Saturday, December 25, 2004

A Slower Pace

One thing I'm noticing about blogging is that it works at a much slower pace than the stuff I've done before. Cyber-events on forums can move very quickly; conversations on unmoderated lists can be almost like chatting "real time". Email can zing back and forth many times a day, and certainly will if there's a hot debate going on, which is how it can get to be so absorbing and the old "Get a life" adage applies. Also, the feedback is immediate, or at least within the same day you post.

Weblogs, by contrast, are updated once a day, and sometimes not even that. Instead of opening multiple email, or clicking on several posts on a board, you go surfing from site to site to read the latest entry. Also, a personal weblog like this is a drop in the ocean. When you arrive on an email forum, or posting board, you are already among people that are focused on your subject, and you know you've reached that small circle of 50 or 100 or 300. The only people who even know the weblog is here are people from the forums I'm on, those that check out my main website, and perhaps anybody who might run into it from a search on Technorati or Google. I think I've only got three or four responses since I started the weblog -- and the earlier format didn't have a place for comments; the responses were on email. I haven't heard from anybody since I started becoming active over here again -- of course, at Christmastime I expect folks have better things to do. The forums are slow right now, too.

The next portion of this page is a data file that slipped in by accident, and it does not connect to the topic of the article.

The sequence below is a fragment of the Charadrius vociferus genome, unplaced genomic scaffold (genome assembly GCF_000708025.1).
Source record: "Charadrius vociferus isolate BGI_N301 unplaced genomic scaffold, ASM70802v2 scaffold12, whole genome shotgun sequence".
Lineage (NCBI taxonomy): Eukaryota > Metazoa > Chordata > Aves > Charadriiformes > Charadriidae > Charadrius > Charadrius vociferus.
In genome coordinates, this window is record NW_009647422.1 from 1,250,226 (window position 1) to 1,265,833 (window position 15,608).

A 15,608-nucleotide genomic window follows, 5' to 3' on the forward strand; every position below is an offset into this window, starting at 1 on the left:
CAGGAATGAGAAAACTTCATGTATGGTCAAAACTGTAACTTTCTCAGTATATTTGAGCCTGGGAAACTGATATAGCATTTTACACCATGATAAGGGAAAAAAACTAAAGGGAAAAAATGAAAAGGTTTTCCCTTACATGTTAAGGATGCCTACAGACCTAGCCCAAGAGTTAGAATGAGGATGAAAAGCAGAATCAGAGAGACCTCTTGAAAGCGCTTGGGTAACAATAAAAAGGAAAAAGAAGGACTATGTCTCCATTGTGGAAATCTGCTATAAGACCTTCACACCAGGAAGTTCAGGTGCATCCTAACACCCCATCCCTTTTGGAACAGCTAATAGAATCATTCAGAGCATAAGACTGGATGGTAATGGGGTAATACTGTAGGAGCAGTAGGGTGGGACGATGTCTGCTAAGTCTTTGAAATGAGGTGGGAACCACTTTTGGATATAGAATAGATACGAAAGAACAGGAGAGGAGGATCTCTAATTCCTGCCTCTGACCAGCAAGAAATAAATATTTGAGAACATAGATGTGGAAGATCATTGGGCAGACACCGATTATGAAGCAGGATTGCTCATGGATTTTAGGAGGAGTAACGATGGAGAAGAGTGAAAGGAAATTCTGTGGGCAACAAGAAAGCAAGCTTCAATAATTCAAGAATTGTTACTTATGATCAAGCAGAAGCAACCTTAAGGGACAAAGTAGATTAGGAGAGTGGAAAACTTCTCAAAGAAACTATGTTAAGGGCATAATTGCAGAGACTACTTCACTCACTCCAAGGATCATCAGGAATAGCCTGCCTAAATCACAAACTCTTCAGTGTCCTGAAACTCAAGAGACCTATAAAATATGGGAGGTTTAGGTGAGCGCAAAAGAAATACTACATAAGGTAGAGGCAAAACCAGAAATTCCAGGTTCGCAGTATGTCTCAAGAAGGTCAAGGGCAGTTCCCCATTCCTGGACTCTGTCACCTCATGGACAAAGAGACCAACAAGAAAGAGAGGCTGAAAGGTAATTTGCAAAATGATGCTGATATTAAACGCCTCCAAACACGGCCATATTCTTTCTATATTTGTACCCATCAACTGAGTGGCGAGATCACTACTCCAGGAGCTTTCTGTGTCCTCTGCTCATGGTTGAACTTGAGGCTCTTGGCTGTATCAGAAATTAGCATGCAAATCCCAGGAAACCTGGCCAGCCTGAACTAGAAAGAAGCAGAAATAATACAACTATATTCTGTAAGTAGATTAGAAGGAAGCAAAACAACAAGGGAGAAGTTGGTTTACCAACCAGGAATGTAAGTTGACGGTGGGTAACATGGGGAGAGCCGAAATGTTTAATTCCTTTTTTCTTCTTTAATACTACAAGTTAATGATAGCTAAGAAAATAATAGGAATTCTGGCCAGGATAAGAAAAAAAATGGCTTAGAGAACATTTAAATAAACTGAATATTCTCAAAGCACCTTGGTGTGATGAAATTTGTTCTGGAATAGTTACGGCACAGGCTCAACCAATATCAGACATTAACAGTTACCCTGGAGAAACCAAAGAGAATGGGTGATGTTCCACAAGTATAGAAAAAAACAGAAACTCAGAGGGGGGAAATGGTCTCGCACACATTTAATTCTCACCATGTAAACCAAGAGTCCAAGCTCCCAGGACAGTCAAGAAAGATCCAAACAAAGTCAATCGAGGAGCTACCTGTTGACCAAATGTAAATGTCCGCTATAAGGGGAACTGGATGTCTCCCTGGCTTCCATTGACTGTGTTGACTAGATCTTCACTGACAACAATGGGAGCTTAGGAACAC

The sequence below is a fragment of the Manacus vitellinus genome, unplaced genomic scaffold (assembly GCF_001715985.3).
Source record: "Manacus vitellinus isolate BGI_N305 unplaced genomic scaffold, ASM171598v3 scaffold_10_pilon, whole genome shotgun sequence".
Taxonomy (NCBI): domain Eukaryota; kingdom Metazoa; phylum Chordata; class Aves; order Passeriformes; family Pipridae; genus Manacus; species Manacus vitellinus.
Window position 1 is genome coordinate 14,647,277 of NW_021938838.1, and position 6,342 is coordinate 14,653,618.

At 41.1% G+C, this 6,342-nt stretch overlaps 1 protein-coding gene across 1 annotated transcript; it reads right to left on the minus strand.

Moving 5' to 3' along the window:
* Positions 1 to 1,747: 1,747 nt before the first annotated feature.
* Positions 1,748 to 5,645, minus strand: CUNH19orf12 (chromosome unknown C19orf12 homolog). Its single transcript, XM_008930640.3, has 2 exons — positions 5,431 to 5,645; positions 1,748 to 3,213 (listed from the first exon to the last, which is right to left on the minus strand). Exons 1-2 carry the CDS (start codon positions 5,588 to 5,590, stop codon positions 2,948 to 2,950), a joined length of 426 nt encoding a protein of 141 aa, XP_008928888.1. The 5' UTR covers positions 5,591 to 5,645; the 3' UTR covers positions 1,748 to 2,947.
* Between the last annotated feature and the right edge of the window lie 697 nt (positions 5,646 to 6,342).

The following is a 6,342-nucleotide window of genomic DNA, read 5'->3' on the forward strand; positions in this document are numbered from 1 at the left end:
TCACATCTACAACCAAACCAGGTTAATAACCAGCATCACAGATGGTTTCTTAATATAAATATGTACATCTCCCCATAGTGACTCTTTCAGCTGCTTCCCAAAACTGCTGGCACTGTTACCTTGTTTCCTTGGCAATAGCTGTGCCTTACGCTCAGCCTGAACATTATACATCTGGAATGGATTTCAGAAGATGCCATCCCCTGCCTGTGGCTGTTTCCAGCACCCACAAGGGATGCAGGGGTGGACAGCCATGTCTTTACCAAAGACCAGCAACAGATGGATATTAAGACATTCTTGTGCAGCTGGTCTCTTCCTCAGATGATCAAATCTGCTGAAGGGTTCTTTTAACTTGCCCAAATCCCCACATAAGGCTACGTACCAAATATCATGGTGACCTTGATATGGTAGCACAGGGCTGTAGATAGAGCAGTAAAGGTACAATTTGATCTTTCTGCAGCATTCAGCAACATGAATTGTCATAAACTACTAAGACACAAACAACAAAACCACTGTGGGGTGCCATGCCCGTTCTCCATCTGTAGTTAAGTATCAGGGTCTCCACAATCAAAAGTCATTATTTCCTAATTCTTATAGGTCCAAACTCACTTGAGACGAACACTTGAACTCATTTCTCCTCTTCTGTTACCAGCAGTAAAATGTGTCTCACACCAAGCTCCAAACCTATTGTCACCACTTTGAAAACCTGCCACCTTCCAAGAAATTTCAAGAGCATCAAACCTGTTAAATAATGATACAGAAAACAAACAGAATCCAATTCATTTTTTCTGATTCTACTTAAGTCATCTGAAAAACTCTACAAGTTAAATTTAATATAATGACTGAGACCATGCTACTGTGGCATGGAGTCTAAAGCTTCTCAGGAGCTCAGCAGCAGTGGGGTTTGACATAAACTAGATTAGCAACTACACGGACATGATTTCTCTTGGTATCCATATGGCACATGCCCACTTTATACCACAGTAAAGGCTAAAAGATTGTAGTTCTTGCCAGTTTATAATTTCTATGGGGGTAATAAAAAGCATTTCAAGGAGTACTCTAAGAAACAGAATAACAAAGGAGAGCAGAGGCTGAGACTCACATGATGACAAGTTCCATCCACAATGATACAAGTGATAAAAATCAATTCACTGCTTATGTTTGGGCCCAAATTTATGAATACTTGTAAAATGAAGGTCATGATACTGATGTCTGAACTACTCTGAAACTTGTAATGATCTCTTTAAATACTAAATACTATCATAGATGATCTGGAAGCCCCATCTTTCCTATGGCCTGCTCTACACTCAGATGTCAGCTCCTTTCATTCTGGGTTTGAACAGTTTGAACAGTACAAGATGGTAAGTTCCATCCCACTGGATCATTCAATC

That's another thing -- one has to be actively posting on a blog if interest is going to keep up, but that means doing an awful lot of writing without hearing from anybody. I guess I'm spoiled; I'm used to the attention. On the other hand, it's certainly a more peaceful way to make one's voice heard in cyberspace. One thing I'm probably doing wrong is that I'm writing too much in too short a space of time. If anybody does meander over here, some of the earlier stuff I've written is likely to be missed. All in all, it's probably a needed exercise in patience.

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